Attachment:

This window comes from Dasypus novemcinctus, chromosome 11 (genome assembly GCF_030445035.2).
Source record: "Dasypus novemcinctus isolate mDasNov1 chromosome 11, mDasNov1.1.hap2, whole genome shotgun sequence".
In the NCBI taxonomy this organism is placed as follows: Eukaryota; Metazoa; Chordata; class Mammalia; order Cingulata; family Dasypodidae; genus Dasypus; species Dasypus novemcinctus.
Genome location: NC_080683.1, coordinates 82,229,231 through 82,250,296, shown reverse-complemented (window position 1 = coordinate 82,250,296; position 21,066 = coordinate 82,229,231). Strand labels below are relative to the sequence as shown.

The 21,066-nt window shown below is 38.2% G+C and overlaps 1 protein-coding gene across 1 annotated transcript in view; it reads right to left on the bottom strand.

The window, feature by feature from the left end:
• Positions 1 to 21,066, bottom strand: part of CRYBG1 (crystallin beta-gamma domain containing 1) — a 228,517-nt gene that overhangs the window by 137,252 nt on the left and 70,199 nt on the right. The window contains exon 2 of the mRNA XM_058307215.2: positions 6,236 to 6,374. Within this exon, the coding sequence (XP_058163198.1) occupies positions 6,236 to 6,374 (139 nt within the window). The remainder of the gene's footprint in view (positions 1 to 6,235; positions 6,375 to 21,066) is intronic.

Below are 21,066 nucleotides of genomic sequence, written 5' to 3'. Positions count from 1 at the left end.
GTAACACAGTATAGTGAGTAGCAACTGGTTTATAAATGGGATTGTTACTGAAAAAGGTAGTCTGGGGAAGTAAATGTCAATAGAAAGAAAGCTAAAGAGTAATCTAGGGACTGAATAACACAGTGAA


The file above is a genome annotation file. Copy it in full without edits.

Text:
This window comes from Dasypus novemcinctus, chromosome 11 (genome assembly GCF_030445035.2).
Source record: "Dasypus novemcinctus isolate mDasNov1 chromosome 11, mDasNov1.1.hap2, whole genome shotgun sequence".
In the NCBI taxonomy this organism is placed as follows: Eukaryota; Metazoa; Chordata; class Mammalia; order Cingulata; family Dasypodidae; genus Dasypus; species Dasypus novemcinctus.
Genome location: NC_080683.1, coordinates 82,229,231 through 82,250,296, shown reverse-complemented (window position 1 = coordinate 82,250,296; position 21,066 = coordinate 82,229,231). Strand labels below are relative to the sequence as shown.

The 21,066-nt window shown below is 38.2% G+C and overlaps 1 protein-coding gene across 1 annotated transcript in view; it reads right to left on the bottom strand.

The window, feature by feature from the left end:
• Positions 1 to 21,066, bottom strand: part of CRYBG1 (crystallin beta-gamma domain containing 1) — a 228,517-nt gene that overhangs the window by 137,252 nt on the left and 70,199 nt on the right. The window contains exon 2 of the mRNA XM_058307215.2: positions 6,236 to 6,374. Within this exon, the coding sequence (XP_058163198.1) occupies positions 6,236 to 6,374 (139 nt within the window). The remainder of the gene's footprint in view (positions 1 to 6,235; positions 6,375 to 21,066) is intronic.

Below are 21,066 nucleotides of genomic sequence, written 5' to 3'. Positions count from 1 at the left end.
GTAACACAGTATAGTGAGTAGCAACTGGTTTATAAATGGGATTGTTACTGAAAAAGGTAGTCTGGGGAAGTAAATGTCAATAGAAAGAAAGCTAAAGAGTAATCTAGGGACTGAATAACACAGTGAA